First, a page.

How to Write Opening Lines That Sparkle and Shine

I absolutely love going into bookstores and smelling new books. When you crack open a book, what do you smell? Does it fill your senses, like it does mine? I love that new book smell. What draws you into a book besides the cover art and back copy? What is the first thing that really determines if a reader will continue reading your book? The opening lines.

I don’t know what you do when you are looking at a book, but I flip to the first page. I find this is the test on whether I will like a book or not, as I have a short attention span when it comes to what I read. I’ve struggled getting into books when reading some first lines which resulted in my setting the book down on the shelf again. But then there have been other books where I have found myself reaching for the next page inquisitively.

Opening Lines, books, writing, writer, Devin Berglund

That is true of every piece of work out there! If the first sentence or first paragraph doesn’t make me want to keep reading, then I close the book and set it back on the shelf. I like it when an author pulls me into a story filled with intriguing characters, unique plot, and beautiful prose from the get go.

Do you want your readers to continue reading after the first line and first paragraph? Do you want your readers to be spellbound with your words from the first line of your book?

If you answered yes, then I believe I know a way to help you make your opening lines sparkle & shine.
I have heard many people say that there is no rule to writing an opening line for your book, but writers can learn by looking at their favorite books opening lines to see how their favorite authors did it. So, first off – I want you to do something – go get your favorite books out of your bookshelf and look at the opening lines. What makes you want to read on?

Recently, I read a book “The Forgotten Garden” by an Australian Author named Kate Morton. I opened her book in the bookstore and was spell-bound from the words in the first sentence.

“It was dark where she was crouched but the little girl did as she’d been told.”

Right away this sentence had me asking questions, like “what had she been told? Where was she? And why was she crouching someplace? Was she hiding? And if so who was she hiding from?” When I read the second sentence I was caught up in the tale even more. Before I even knew it, I had finished the first page and found myself turning to the second. At that moment I knew I had a great book in my hand.

After you have figured out what made you want to keep reading, make a list.

My list for Kate Morton’s opening lines:

  • After reading it I have somewhat a sense of place
  • The first line had me asking questions
  • I have a main character who I am interested in knowing more about
  • I like the style of writing.

Another example:

It is a little-known fact that, over the course of a single year, about twenty million letters are delivered to the dead – Joanne Harris (author of Chocolat from book lollipop shoes)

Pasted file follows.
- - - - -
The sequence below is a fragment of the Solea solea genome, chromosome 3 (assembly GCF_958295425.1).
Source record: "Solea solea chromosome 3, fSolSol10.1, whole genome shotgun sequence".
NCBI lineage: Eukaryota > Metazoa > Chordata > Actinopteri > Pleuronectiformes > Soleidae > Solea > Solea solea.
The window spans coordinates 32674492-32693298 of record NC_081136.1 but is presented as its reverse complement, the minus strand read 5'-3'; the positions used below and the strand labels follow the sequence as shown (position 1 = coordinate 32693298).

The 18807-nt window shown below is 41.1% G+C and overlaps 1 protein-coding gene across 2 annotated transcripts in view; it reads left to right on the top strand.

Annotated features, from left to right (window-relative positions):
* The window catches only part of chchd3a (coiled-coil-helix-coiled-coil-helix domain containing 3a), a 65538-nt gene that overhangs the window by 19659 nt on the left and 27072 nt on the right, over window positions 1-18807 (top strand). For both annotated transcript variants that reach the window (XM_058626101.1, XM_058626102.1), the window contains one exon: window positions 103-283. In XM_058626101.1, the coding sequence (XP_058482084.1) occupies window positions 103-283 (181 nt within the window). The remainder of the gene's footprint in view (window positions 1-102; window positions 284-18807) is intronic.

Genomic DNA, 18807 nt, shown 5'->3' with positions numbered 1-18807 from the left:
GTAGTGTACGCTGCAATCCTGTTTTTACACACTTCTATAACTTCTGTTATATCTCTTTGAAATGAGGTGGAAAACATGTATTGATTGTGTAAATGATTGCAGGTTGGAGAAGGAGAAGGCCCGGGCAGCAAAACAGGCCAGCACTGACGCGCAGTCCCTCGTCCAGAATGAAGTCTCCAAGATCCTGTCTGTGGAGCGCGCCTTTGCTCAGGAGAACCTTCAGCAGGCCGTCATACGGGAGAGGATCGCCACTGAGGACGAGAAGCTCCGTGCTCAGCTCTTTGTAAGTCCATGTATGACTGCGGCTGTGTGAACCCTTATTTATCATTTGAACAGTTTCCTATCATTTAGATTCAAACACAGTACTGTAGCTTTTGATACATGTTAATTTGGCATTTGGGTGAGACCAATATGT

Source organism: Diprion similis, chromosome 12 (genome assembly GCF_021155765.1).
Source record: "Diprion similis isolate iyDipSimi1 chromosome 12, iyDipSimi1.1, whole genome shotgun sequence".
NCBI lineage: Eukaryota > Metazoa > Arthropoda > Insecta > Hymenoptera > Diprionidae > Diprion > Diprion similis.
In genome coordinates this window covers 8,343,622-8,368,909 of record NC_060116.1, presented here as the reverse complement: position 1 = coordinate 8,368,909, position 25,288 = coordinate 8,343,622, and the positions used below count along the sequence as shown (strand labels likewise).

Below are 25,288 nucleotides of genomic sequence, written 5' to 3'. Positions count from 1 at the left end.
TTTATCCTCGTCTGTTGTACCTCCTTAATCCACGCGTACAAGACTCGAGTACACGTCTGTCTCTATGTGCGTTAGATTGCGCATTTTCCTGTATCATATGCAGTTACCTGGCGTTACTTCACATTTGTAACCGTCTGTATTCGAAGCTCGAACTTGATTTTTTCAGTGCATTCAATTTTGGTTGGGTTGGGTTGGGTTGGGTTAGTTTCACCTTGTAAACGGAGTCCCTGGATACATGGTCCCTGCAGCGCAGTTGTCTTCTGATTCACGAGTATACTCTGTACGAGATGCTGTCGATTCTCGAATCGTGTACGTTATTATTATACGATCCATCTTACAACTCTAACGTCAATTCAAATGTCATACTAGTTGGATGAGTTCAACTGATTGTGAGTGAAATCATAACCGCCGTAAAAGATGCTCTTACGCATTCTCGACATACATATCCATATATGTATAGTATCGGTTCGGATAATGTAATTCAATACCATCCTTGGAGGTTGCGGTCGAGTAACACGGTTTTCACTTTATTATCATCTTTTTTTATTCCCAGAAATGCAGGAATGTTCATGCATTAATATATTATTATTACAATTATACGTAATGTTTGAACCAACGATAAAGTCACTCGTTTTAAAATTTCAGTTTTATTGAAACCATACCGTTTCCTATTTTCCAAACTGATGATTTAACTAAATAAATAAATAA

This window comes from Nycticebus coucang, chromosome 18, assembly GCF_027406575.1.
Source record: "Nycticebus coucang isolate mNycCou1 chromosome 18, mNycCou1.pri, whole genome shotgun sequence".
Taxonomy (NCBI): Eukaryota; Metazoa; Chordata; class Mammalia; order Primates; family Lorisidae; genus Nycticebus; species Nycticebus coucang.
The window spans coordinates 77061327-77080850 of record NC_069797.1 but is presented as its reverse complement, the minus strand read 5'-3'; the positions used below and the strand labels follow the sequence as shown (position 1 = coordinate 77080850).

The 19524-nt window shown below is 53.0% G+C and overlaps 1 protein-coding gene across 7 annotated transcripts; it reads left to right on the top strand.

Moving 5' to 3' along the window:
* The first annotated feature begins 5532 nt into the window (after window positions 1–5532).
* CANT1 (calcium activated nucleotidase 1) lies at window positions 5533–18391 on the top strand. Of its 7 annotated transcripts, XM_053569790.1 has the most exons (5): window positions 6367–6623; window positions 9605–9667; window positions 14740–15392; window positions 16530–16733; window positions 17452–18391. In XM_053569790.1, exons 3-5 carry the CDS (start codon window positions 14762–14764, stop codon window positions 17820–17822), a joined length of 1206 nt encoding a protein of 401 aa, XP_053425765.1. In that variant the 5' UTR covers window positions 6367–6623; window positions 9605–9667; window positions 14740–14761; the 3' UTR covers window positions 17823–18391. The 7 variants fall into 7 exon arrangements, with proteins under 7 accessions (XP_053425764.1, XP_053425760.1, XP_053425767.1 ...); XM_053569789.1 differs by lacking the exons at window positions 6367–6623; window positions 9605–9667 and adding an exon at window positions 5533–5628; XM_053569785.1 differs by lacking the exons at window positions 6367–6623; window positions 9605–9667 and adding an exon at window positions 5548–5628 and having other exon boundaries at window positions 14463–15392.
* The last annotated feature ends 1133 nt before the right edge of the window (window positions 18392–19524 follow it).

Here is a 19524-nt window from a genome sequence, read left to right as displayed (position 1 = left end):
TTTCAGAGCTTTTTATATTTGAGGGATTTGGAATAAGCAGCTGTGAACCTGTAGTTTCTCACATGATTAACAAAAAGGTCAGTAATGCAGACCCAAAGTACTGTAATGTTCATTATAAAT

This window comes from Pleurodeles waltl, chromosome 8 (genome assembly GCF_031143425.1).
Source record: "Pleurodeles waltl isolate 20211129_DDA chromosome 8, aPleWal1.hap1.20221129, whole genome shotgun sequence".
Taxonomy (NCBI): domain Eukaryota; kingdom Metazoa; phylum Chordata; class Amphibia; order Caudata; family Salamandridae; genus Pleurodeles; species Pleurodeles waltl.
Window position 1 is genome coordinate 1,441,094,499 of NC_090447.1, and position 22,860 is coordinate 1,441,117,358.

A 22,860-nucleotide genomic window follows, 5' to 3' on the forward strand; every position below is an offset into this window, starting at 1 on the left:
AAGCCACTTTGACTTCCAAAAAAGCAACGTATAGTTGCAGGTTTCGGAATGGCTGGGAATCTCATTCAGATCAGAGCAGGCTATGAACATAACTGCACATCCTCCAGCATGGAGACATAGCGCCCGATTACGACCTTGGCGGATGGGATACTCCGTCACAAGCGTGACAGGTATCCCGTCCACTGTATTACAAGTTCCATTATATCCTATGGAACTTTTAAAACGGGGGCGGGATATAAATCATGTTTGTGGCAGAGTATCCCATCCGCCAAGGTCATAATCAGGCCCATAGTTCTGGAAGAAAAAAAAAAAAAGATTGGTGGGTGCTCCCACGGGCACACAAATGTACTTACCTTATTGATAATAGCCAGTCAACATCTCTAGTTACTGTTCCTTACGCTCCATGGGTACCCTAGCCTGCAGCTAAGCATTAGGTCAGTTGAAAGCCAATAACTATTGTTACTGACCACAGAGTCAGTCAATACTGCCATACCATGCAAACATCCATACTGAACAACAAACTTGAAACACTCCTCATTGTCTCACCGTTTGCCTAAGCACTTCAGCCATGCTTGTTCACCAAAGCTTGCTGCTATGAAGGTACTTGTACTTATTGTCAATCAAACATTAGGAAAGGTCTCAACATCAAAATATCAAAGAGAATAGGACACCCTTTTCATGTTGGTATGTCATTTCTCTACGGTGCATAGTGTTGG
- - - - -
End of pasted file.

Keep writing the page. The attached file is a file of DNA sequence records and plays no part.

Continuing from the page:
• First question that comes to my mind is “why are letters being delivered to the dead?”
  • Just the voice and style make me inquisitive.
  • It was somewhat shocking and dark (I like to have dark elements in my stories as well, so I can bring light out of the darkness at the end.)
  • The detailed prose in how she wrote it

After knowing what you like in an opening line, you can use that information while writing yours. For instance, I really like how Joanne Harris wrote her opening line with such beautiful prose and tone. And with Kate Morton’s opening line, I really love how I have that sense of place, a person, and her thoughts. I like that both of these examples filled my mind with questions right away. I wanted answers and in order to find out the answers, I had to read on. (You get the idea, soon you are hooked!)

Writing Process

First off, write your book so you know where your story begins (Click to Tweet), where your characters are, and so you know your world and setting. Then you know everything about your story. While writing, just make sure you get the story out on paper before worrying about the opening line. Because while writing I have spent a majority of time trying to make my first chapter perfect and then you don’t move on.

Your Edits

When writers edit their WIPs, they work and rework their opening lines. Take into consideration the list you made of what you liked about your favorite authors first lines. Make your opening line, make your reader want read on.
Some Things to remember while editing:

  1. Capture your “Who” – And I am not talking about your own little fluff with a little world on it called Who-Vill. Even thought Horton had his Who’s. haha! (Not all first lines have a distinct “Who” in it. Joanne Harris’ example had no “Who”, but Kate Morton’s does.
  2. Use your voice – It is important you write true to yourself. Let your muse speak – don’t use someone else’s voice.
  3. Give a sense of conflict – This is shown in Kate Morton’s first lines “as she crouched”. It gives the sense that she is hiding. She may not be in trouble, but it has the reader wondering.
  4. Set the tone – 
Joanne Harris wrote with a mystical and eerie tone in the example up above with the letters to the dead. Which I really like, because it has you asking, “Why are letters going to the dead?” and it made me read on.
  5. Make the readers ask a bunch of questions after reading your first line.

What’s the first line of your current WIP? What are some of your favorite first lines from books? And what are some ways that you make your first line sparkle & shine?

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